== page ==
A continuing tale of life in the booniesNo. 016
Grange news: Ralph Russell presided over the meeting on Feb. 27, while the charter was draped in loving memory of Past Master, L. Richard Russell. Sixty-six members and visitors, including many state officers tucked into a pot-luck supper, before settling back to hear Fire Chief Richard Moulton talk authoritatively on the Mating Habits of the Common Wood Stove. Fire Captain Ky Gosslin followed this with a spellbinding discourse entitled A Day in the Life of a Smoke Alarm.
Hilda Tucker, in her address, informed the audience of the Trials and Tribulations of raising children now and then, or Then and Now. By way of appreciation, Loraine Doe sang "How Great Thou Art", which moved large sections of the crowd. Emotionally, that is.
Youth chairman Arlene Russell joined the Eastern New Hampshire Pomona Dancers in a routine which was also judged to be "great." Arlene followed up with a spoof on the Dating Game
The meeting then closed with a storm of applause, after which the Youth vacated their chairs and served lunch. The next meeting is scheduled for March 27.
Electrical news or Tale of a Tenderfoot
Does the Zapper really stop a charging rhino in its tracks? This dialectic has dominated many a Farmington Police Department brains trust far into its third social Budweiser.
A volunteer was needed. A guinea pig from within the ranks. A man who could be trusted to tell it as it really was. A self-sacrificial giant. Such a hero was found and without further ado, got an eight-second zap on the shoe by fellow officer Jeremy Johnson. The result was indeed electrifying, for after an eight-second glassy-eyed daze, the zappee keeled out of his seat and lay on the floor like a stricken Humpty-Dumpty.
The rest of the assembled company breathed easier, their confidence restored in a device that had previously merely tickled. It is also rumored that the Zapper can make toast, re-heat coffee and dry the gymnasium floor. Taxpayers can be assured that their dollars have been wisely spent.
In a bad week for feet, it is reported that a small dog on Grove Street repeatedly attacked the pedal extremities of the faithful as they attempted to praise the Lord at the Baptist Church. Marshal Colwell, in a Corporal Act of Mercy attempted to grab the cur, but it retreated under one of those sets of wooden steps with which Farmington is so generously bestowed.
However, any further outrage will likely result in dog, steps and all, being wiped out, because the marshal was observed thumbing through a mail-order catalog in search of a military flamethrower, between bouts of helium balloon inflation.
Smokey the Wonderdog ain't too bright after all. On being bailed out from Canine Clink he was tied up in his yard, by a length of rope. Like any self-respecting creature, it was his duty to chew himself loose, but unfortunately he attacked the wrong line and wiped out Steve Carberry's cable T.V. for the weekend. Smokey did manage to get it right in the end and latest reports have him yet again dodging the marshal.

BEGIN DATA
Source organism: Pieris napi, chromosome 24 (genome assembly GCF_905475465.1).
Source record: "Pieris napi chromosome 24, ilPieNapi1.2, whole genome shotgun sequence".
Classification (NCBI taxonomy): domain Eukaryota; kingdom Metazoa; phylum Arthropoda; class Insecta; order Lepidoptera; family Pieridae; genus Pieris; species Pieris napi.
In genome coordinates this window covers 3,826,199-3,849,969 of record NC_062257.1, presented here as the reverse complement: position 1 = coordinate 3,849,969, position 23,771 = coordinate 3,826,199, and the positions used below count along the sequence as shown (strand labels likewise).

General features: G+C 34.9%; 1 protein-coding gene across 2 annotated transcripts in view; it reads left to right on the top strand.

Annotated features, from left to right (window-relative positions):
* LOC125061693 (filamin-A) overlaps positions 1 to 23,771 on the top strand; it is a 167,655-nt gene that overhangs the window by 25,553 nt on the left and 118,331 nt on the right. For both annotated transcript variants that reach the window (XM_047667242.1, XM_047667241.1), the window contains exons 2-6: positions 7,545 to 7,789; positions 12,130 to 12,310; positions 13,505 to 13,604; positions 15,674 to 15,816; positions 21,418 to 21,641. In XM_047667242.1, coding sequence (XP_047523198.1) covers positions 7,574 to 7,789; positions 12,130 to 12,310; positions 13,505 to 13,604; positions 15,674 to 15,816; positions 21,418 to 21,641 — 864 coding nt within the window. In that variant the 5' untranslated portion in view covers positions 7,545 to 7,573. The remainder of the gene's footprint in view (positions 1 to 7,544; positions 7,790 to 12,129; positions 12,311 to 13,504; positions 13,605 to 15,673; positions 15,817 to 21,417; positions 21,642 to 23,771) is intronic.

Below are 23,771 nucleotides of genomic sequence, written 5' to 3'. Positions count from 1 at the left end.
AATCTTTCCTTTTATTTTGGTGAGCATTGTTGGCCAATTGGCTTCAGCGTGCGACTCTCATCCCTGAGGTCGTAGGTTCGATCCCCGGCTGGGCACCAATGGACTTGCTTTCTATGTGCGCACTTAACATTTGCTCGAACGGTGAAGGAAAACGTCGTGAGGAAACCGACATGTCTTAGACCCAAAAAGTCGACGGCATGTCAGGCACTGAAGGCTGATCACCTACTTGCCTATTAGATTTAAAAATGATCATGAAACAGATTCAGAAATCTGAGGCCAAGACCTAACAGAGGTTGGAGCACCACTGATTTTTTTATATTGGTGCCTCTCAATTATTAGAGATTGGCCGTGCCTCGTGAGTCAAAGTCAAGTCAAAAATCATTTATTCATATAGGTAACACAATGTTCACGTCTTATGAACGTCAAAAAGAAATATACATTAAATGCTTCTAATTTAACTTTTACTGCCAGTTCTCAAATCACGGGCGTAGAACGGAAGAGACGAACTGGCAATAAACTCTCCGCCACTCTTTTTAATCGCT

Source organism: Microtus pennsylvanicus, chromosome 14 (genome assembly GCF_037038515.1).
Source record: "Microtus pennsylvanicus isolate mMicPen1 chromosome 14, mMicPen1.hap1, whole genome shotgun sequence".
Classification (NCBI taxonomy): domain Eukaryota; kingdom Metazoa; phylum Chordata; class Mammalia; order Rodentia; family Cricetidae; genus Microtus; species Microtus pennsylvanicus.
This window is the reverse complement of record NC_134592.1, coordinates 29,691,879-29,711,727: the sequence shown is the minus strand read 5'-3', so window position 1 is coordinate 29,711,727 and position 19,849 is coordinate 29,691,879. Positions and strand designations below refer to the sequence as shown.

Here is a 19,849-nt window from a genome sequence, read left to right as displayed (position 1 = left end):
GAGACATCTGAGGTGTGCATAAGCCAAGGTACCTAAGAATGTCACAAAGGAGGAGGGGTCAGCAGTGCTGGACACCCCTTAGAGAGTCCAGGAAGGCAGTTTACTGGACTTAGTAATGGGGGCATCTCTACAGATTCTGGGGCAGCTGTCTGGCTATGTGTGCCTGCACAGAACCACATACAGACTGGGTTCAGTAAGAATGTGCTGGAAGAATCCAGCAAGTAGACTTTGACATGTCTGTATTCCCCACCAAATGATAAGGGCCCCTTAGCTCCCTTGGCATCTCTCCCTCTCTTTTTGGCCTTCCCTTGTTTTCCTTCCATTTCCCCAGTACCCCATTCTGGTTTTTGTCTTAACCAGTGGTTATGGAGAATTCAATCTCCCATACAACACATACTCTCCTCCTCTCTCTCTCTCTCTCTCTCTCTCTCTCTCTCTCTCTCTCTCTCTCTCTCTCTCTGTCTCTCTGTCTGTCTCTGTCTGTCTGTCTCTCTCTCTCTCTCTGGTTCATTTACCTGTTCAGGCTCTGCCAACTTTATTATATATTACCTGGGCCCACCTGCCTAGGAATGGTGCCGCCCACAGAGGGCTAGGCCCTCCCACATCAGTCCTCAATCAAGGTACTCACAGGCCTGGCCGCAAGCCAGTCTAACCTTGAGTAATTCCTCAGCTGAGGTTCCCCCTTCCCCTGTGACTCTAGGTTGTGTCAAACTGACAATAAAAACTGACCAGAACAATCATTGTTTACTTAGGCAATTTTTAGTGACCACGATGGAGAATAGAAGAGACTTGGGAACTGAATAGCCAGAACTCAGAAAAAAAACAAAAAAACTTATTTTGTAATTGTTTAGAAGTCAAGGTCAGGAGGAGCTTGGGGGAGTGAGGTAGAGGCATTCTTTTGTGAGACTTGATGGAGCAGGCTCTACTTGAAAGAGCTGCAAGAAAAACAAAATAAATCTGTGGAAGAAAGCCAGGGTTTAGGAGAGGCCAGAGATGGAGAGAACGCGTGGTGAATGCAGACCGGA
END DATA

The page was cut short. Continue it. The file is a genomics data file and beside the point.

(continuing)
The recent blaze of publicity in this column concerning the Vice President Henry Wilson exhibition at the Goodwin Library caused a miniature stampede of local history buffs. As luck would have it, the Wilson display had given way to a collection of Old School Books, the day before the V.P. story broke, and, for the bibliophiles among you, this too will pass. Probably ere you read this.
Therefore, be ye advised early, that Donna Titus, artist and Thespian, of Manchester, N.H. will give a dramatic impersonation of Celia Thaxter, poet and writer, late of the Isles of Shoals. This will constitute the program of Farmington Historical Society on Friday, April 5, and will be held in the Congregational Church Hall. Open to members and friends.
Cheese and butter will be distributed to the low income and elderly people of Farmington, on March 26 and 27, from the basement of the Congregational Church, commencing at 9 a.m. both days. Free clothing (lucky dip) is still available for the needy, who may call at the office during week-days.
Selectmen's meeting of March 19, 1985
The first half-hour passed slowly. The selectmen signed papers, Percy puffed on his briar, the clock ticked. Deep in the forest a berry dropped. Then at 7 p.m. came the announcement that no bridges had been washed out, and that culverts were free of leaves. We were off. Several new pistol permits were signed and someone observed that, by now, the town must be armed to the teeth.
Hot Water: The exact location of lines and their ultimate destinations were heatedly debated. Chalk sketches of well No. 2 (bad) and well No. 3 (better) appearing on a blackboard, were derided and replaced by other interpretations. These in turn were critiqued and scrubbed out, filling the air with white dust and argument, until it was discovered that everybody had been saying the same thing all along.
Secret Conclave then ensued, during which, Bill Cooper took the opportunity to disclose that the Country Club Twilight League sign-up date terminates on May 5. To be played on Tuesdays.
Z.B.A. and Planning Board vacancies were discussed, and replacements suggested. Full details next week along with the unveiling of the Parks and Recreation Committee.
Later, the meeting was informed that personnel policies, drawn up by Meaderboro Associates, were also in the pipeline. No chalk was needed. At 9:30 p.m., Mr. Silvia and I, the last two green bottles, were hurtled once more into the oblivion of the corridor, victims of the third executive session. At 9:45 p.m. I told Biff "I'm giving up."